As Christmas approaches I’m still on the hunt for last minute gifts and I think I’ve found a winner. People must get through quite a lot of toilet paper or toilet tissue (sounds better) in Korea, because toilet tissue is not just found in the bathroom… It can be found in restaurants, around the house and office and can even be given as gifts. But a roll on its own is not very glamorous. So welcome to The ‘Reindeer Safari Tissue Holder‘. I think this could be the perfect gift and it really makes me smile. Continue reading “Is this the essential Korean gift?” »
Presents are not the only things that need wrapping up before Christmas…No these trees are not modern art. They are a sign of winter. Because when the weather gets cold the trees wrap up. And there are a couple of reasons why… Continue reading “The Trees in Seoul are Wrapping Up For Winter” »
MID JOSEON KINGS (1494 – 1649) YEONGSANGUN to KING INJO
Yeonsangun (r. 1494 -1506), King Jungjong (r.1506-1544),King Injong (r. 1544-1545)
King Myeongjong (r.1545-1567); King Seonjo (r.1567-1608); Gwanghaegun (r.1608-1623); King Injo (r.1623-1649)
In this post I’ll take a look of each of the kings of the mid-Joseon period with the help of the film King and the Clown (2005), and the dramas Dae Jang Geum (MBC 2003), Mandate of Heaven: The Fugitive of Joseon (KBS 2013) Heojun (MBC 2000), Jung Yi: Goddess of Fire (MBC 2013), and War of Flowers (JTBC 2013). For other posts related to this topic see my post on Overview of Early Joseon Kings and Joseon Kings Overview
This period lasted just over 150 years with 7 kings. We start with the troubled and tyrannical Yeonsangun who was violent and cruel and caused huge hardship for his people by taxing them heavily to pay for his lavish lifestyle. And we end with the weak and indecisive King Injo whose lack of diplomatic skills leaves him struggling with the Qing Dynasty and the Manchu wars. Continue reading “Mid Joseon Kings in Sageuk Drama (1494 – 1649) YEONSANGUN to KING INJO” »
The Christmas shopping season is here again. But when I’m looking for small gifts or stocking fillers that are unusual or only available in Korea, it’s not always easy to know what to get. I get overwhelmed in the large markets like Namdaemun and I do more and more shopping online these days, but I also have a few favourite places I like to browse every year for gifts: the stationery and gift section of YP Bookshops and Kyobo bookshops; Alpha Stationery shop (Myeongdong branch is the biggest), Hangaram Stationery Shop in Express Bus Terminal, the National Museum of Korea gift shop, and of course the local supermarkets have stuff to offer depending on what you’re looking for.
Here are ten small items I chose – some are practical, some traditional, others cute or just quirky or just for fun for stocking fillers or hamper goodies. (SPOILER Alert for any family members who may be reading this post ) Continue reading “10 Korean gift ideas to send home for Christmas” »
Kim Sam Soon, the cute, chubby pastry chef from the drama My Name is Kim Sam Soon (MBC 2005), welcomed me into a shop in Baking Street in Bangsan Market when I went on my hunt for ingredients to make festive goodies. With Christmas coming I am in the mood to bake – I love anything to do with marzipan. But the trouble is the local supermarkets NEVER have the two main ingredients I need - icing sugar and ground almonds. I just assumed I couldn’t buy them here. But now I have discovered that they ARE available – in fact pretty much anything to do with baking is available in Baking Street! Continue reading “Where can I buy ingredients to bake Christmas goodies in Seoul? In Baking Street!” »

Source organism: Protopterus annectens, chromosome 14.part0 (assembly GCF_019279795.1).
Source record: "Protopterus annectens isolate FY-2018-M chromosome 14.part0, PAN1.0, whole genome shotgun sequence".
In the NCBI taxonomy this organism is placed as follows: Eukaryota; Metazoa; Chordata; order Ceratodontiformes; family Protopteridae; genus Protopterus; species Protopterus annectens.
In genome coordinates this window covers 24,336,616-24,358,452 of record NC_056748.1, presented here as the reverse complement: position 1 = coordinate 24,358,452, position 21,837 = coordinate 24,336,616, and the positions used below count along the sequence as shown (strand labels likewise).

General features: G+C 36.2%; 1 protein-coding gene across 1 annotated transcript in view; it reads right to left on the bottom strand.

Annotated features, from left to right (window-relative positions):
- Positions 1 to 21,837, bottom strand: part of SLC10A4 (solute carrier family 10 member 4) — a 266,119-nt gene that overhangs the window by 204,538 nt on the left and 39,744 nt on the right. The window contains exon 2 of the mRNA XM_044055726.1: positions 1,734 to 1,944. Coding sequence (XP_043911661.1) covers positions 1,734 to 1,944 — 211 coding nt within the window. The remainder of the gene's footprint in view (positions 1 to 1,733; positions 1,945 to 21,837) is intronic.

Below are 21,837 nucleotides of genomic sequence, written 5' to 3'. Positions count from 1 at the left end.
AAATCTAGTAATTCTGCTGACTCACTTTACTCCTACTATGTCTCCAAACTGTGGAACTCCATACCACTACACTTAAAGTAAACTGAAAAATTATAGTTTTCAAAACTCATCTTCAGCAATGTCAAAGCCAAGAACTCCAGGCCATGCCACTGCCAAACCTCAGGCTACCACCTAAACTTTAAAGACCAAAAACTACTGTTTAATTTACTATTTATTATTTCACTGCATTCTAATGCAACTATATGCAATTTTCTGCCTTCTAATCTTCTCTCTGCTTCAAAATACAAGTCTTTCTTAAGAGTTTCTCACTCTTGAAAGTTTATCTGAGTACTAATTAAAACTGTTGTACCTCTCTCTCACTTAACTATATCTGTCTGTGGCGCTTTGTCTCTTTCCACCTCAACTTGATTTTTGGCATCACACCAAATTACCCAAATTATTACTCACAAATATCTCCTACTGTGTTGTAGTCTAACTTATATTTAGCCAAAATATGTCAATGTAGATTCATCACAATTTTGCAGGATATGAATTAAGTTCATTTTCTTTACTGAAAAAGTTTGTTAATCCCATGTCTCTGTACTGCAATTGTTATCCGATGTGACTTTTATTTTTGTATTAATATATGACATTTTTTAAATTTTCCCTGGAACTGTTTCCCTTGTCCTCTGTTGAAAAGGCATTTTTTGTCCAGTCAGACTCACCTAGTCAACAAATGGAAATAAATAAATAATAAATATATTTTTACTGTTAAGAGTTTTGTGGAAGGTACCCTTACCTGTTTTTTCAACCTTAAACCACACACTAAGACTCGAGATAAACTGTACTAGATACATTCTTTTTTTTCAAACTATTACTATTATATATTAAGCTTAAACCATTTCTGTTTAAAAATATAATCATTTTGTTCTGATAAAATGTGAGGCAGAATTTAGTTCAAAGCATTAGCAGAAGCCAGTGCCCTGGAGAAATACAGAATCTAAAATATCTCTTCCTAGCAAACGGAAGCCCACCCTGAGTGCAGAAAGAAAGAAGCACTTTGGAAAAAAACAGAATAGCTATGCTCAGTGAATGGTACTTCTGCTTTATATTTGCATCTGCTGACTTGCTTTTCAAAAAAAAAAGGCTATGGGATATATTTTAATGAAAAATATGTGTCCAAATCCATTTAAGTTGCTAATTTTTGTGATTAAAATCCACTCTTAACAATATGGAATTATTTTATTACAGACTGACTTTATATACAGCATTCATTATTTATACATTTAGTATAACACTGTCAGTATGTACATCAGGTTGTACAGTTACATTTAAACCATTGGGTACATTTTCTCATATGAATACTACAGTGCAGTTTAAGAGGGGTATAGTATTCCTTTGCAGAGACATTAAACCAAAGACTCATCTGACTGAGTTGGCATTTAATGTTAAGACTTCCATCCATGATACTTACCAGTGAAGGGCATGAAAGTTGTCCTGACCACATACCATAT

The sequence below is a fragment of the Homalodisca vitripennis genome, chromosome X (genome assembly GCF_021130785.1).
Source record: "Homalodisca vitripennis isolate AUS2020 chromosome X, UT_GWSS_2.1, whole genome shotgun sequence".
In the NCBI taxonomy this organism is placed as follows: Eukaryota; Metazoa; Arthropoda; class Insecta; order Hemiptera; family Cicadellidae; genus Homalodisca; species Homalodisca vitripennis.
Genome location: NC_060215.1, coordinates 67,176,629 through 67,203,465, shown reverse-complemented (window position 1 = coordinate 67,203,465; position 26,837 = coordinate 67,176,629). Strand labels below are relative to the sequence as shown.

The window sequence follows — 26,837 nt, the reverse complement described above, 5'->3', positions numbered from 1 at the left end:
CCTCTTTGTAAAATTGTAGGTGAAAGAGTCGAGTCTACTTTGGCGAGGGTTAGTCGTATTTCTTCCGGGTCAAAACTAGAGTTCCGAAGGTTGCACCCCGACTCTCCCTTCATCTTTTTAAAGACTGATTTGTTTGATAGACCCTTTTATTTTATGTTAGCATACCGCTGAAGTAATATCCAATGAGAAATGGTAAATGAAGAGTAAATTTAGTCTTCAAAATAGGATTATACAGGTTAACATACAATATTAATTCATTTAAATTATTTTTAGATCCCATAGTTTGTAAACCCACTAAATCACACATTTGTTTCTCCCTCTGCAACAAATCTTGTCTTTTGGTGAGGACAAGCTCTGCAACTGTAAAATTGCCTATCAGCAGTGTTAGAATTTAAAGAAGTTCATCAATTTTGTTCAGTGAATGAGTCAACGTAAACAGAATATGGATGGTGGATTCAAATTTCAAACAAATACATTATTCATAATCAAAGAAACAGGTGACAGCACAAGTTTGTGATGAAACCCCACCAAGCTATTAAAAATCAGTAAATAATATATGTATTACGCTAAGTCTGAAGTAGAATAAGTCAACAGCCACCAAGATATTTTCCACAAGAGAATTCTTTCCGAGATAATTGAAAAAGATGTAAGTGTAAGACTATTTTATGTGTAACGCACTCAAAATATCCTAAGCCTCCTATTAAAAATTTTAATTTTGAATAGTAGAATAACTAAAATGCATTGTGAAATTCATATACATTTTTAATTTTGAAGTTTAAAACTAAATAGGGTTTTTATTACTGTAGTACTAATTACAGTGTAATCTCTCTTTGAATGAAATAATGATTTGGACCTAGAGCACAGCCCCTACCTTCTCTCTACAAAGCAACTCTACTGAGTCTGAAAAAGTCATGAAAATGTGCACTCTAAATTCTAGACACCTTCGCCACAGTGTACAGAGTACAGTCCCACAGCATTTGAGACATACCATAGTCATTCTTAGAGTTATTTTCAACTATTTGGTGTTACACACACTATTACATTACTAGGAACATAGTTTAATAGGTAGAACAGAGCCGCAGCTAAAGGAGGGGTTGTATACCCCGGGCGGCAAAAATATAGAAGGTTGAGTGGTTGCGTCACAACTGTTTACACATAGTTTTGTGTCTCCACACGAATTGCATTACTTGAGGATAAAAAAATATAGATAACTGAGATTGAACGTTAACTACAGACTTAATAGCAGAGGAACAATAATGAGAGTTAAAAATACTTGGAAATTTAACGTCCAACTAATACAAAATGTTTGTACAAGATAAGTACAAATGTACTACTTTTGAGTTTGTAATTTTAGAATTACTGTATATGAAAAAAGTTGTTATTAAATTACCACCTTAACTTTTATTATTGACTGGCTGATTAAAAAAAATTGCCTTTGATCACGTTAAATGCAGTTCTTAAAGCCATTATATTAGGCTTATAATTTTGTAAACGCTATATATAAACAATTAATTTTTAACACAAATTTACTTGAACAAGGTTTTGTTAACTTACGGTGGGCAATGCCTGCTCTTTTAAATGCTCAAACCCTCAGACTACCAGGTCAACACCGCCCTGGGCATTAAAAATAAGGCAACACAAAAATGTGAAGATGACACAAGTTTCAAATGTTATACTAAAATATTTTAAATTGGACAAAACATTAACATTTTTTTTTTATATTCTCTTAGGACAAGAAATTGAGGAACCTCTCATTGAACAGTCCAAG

I’ve mentioned before how I like the kimbap shop Kim Ga Ne (I recommend the spicy anchovy and chilli kimbap). But recently I tried Teacher Kim’s kimbap (김선생) and oh, this kimbap is so good….
It was 5pm and I wasn’t really hungry as I had had a late lunch. But I was walking past the Kim Seon Saeng shop, and it looked very inviting so I though I might as well get a couple of kimbap and SAVE THEM FOR LATER. But when I got home, I opened the box JUST TO TRY ONE SLICE and ended up eating EVERY BIT OF KIMBAP IN THE BOX. I usually go for something spicy, but this time I tried the basic vegetable kimbap. (2,900 won) It has less rice and more crunchy vegetables than usual, so the texture is light and fresh. The vegetables are finely sliced rather than chunky which I really liked too. Divine. 김선생 Kim seon saeng are here on Facebook.
This weekend was the 2014 Korea Food Week at the COEX convention centre. But, looking through my photos it appears that my biggest area of interest of the day was the alcohol zone. What a surprise. The drinks festival included the winning entries from the 2014 Korean Liquor competition. And it introduced visitors to the Grand Masters of the traditional craft of rice wine and liquor making.
Alcohol production in Korea is very extreme. On the one hand are the companies producing HUGE amounts of cheap soju that are available EVERYWHERE in the region and which everybody drinks. Then on the other hand are the exclusive boutique style producers who can only make small batches of their product to sell very locally. Continue reading “Korean Liquor Competition Winners at COEX Food Week 2014” »